LUMÚ - Ludwig Museum, Budapest

Komor Marcell utca 1 [map]
Pest South, IX
Millenniumi Kulturális Központ (T2,24), 1 min
Lágymányosi híd (HÉV), 1 min
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There's something encouraging about arriving at an art museum and finding a tango class in the courtyard. I can't help smiling as they dance between the oddly-placed pillars. Already, the Ludwig museum feels refreshing, and happily, this is only the start of it.

In fact, this whole MŰPA/LUMÚ end of town really seems to be forging ahead in a welcome direction. It provides a new angle on the city and a reason to travel as far south as Lágymányosi híd, the southernmost of the city's bridges. Looking up the river from the top of a short but Babel-like tower, I can still see the statue on Gellert Hill, which proves that I'm in Budapest despite the alien surroundings.

The main building, the "Palace of Arts" is shared by art galleries, to the right, Concert Hall and Festival Theatre, to the left. Make sure you take a wander around: design is apparent throughout in ergonomic curves and thoughtful use of space.

The term 'modern art' is a little over-stretched, encompassing at least a century of vastly differing styles. (That anyone should take a dig at modern art as a whole is the kind of stupidity you can only admire.) The Ludwig's own collection embraces movements from the sixties to the end of the nineties. A couple of late Picassos mingle with Warhol's Single Elvis and the dynamic man-and-paint explosions of Hajas Tibor; to name but a few. The collection is usually confined to the third floor but sometimes breaks loose into the temporary galleries.

Temporary exhibitions are also focussed on contemporary art, usually but not exclusively with links to Central and Eastern Europe. In 2008, these include photography and installations from Bosnian-born Braco Dimitrijevic; environmental, conceptual works from Agnes Denes; a whole host of Fluxus artists; and Keith Haring's pop-graffiti. (Full schedule here.)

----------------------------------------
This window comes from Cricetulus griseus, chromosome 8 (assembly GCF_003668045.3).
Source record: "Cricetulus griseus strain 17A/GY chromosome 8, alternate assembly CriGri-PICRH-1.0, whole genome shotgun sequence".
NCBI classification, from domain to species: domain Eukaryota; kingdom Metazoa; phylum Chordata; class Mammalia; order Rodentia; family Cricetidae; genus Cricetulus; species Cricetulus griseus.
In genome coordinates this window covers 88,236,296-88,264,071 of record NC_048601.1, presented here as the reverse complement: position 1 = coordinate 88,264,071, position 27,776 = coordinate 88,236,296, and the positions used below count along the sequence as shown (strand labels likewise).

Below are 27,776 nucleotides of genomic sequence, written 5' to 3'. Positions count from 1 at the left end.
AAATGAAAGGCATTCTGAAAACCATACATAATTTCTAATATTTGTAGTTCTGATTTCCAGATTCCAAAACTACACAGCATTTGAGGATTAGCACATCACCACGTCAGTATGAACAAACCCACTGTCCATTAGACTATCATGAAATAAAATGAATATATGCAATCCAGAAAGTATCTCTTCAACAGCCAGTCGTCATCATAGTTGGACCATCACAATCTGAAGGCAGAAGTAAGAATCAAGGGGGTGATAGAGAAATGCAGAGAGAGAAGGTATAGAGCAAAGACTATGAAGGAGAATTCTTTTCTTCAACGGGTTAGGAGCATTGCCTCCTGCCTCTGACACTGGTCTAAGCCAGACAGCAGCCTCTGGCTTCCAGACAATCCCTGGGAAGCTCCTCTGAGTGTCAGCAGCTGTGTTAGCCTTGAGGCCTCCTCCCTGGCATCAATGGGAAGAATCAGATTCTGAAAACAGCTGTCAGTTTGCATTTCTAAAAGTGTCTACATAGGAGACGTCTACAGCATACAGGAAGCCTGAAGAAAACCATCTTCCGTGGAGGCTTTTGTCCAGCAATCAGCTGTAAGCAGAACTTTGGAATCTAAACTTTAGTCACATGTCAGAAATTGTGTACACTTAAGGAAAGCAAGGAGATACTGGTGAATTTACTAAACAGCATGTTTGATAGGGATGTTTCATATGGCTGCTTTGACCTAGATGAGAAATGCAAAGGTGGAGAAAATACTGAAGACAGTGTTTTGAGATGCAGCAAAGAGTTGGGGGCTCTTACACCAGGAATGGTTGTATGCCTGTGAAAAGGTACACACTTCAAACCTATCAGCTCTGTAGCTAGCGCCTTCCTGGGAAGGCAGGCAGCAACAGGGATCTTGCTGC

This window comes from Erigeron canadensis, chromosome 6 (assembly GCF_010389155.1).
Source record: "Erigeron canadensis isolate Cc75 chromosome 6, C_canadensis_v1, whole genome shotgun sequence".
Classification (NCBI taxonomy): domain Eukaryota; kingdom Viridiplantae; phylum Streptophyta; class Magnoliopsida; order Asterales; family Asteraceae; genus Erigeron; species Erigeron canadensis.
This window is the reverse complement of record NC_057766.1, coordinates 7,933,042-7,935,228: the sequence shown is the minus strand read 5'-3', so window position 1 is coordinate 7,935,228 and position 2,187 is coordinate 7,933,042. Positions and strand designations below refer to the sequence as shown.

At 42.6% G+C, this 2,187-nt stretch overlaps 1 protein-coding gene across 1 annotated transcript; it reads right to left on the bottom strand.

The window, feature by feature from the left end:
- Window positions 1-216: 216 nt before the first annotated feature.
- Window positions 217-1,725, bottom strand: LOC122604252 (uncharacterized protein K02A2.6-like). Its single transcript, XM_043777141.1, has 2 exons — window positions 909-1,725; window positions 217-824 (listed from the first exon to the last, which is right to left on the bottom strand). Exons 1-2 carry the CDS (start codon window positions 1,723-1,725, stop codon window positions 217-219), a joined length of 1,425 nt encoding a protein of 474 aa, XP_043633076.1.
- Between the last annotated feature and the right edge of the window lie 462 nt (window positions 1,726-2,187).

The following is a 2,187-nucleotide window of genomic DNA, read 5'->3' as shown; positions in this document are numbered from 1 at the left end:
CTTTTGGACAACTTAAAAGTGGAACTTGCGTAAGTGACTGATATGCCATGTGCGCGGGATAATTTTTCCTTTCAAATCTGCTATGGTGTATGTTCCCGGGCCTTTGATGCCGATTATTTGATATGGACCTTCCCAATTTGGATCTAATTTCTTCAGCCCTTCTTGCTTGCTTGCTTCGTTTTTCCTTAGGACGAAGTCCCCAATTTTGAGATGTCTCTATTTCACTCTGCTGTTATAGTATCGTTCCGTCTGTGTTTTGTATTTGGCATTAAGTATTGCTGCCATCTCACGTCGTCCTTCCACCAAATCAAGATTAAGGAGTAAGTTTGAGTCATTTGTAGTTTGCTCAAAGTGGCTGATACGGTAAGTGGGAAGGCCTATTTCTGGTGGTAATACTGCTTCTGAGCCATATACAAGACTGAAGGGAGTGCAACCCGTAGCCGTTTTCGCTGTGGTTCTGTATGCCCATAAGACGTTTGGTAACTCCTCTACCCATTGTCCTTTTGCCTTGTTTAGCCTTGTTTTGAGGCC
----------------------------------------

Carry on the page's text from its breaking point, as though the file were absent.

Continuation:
Leaving the museum with a head full of ideas, I turned back towards the little tower of Babel, noticing the door for the first time. The tower is bigger on the inside, the entrance starting about halfway up a spiral walkway. A host of little twilight rooms exhibit contemporary applied arts: from strange pottery to warped fashions. I couldn’t predict the next room’s contents if I tried.

It's surprises like this that complete the Ludwig museum: capturing the imagination rather than expecting the exhibits themselves to do all the work. Refreshing indeed.

The Palace of Arts/Ludwig Museum is by the Danube in the south part of Pest, right next to
Lágymányosi híd. From the city, take either the number 2 tram, which runs along the Danube, or alternatively the HÉV from Boráros tér, one stop in a Csepel direction. From other parts of the city, the 24 and 1 tram are also an option.
Andy Sz.



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